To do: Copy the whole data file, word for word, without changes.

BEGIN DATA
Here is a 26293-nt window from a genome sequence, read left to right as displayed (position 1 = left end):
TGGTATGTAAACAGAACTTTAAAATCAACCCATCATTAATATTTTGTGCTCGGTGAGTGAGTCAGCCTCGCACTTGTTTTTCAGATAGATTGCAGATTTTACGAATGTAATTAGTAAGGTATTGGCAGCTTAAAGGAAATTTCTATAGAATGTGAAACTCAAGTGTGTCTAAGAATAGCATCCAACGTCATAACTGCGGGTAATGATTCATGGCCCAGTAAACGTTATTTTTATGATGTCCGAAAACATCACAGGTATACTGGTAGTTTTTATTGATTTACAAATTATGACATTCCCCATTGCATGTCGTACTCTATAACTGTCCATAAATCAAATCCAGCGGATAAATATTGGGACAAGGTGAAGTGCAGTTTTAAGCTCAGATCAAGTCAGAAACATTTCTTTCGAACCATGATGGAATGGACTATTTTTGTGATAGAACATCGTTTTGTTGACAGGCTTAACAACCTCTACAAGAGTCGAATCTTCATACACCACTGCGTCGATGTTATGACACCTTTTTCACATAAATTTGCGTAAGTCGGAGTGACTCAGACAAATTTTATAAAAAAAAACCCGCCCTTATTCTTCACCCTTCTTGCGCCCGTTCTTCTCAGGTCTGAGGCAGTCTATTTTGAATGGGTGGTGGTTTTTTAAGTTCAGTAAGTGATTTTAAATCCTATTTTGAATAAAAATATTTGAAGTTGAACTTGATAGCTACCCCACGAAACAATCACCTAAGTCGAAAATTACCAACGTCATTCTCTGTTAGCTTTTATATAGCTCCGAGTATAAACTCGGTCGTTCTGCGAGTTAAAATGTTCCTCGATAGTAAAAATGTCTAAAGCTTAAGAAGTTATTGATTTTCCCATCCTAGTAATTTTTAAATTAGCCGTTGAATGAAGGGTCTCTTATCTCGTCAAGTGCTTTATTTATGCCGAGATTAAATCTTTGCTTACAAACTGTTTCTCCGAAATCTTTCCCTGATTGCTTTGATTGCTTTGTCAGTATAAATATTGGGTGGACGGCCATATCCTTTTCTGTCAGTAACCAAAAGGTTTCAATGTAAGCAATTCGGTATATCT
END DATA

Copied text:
Here is a 26293-nt window from a genome sequence, read left to right as displayed (position 1 = left end):
TGGTATGTAAACAGAACTTTAAAATCAACCCATCATTAATATTTTGTGCTCGGTGAGTGAGTCAGCCTCGCACTTGTTTTTCAGATAGATTGCAGATTTTACGAATGTAATTAGTAAGGTATTGGCAGCTTAAAGGAAATTTCTATAGAATGTGAAACTCAAGTGTGTCTAAGAATAGCATCCAACGTCATAACTGCGGGTAATGATTCATGGCCCAGTAAACGTTATTTTTATGATGTCCGAAAACATCACAGGTATACTGGTAGTTTTTATTGATTTACAAATTATGACATTCCCCATTGCATGTCGTACTCTATAACTGTCCATAAATCAAATCCAGCGGATAAATATTGGGACAAGGTGAAGTGCAGTTTTAAGCTCAGATCAAGTCAGAAACATTTCTTTCGAACCATGATGGAATGGACTATTTTTGTGATAGAACATCGTTTTGTTGACAGGCTTAACAACCTCTACAAGAGTCGAATCTTCATACACCACTGCGTCGATGTTATGACACCTTTTTCACATAAATTTGCGTAAGTCGGAGTGACTCAGACAAATTTTATAAAAAAAAACCCGCCCTTATTCTTCACCCTTCTTGCGCCCGTTCTTCTCAGGTCTGAGGCAGTCTATTTTGAATGGGTGGTGGTTTTTTAAGTTCAGTAAGTGATTTTAAATCCTATTTTGAATAAAAATATTTGAAGTTGAACTTGATAGCTACCCCACGAAACAATCACCTAAGTCGAAAATTACCAACGTCATTCTCTGTTAGCTTTTATATAGCTCCGAGTATAAACTCGGTCGTTCTGCGAGTTAAAATGTTCCTCGATAGTAAAAATGTCTAAAGCTTAAGAAGTTATTGATTTTCCCATCCTAGTAATTTTTAAATTAGCCGTTGAATGAAGGGTCTCTTATCTCGTCAAGTGCTTTATTTATGCCGAGATTAAATCTTTGCTTACAAACTGTTTCTCCGAAATCTTTCCCTGATTGCTTTGATTGCTTTGTCAGTATAAATATTGGGTGGACGGCCATATCCTTTTCTGTCAGTAACCAAAAGGTTTCAATGTAAGCAATTCGGTATATCT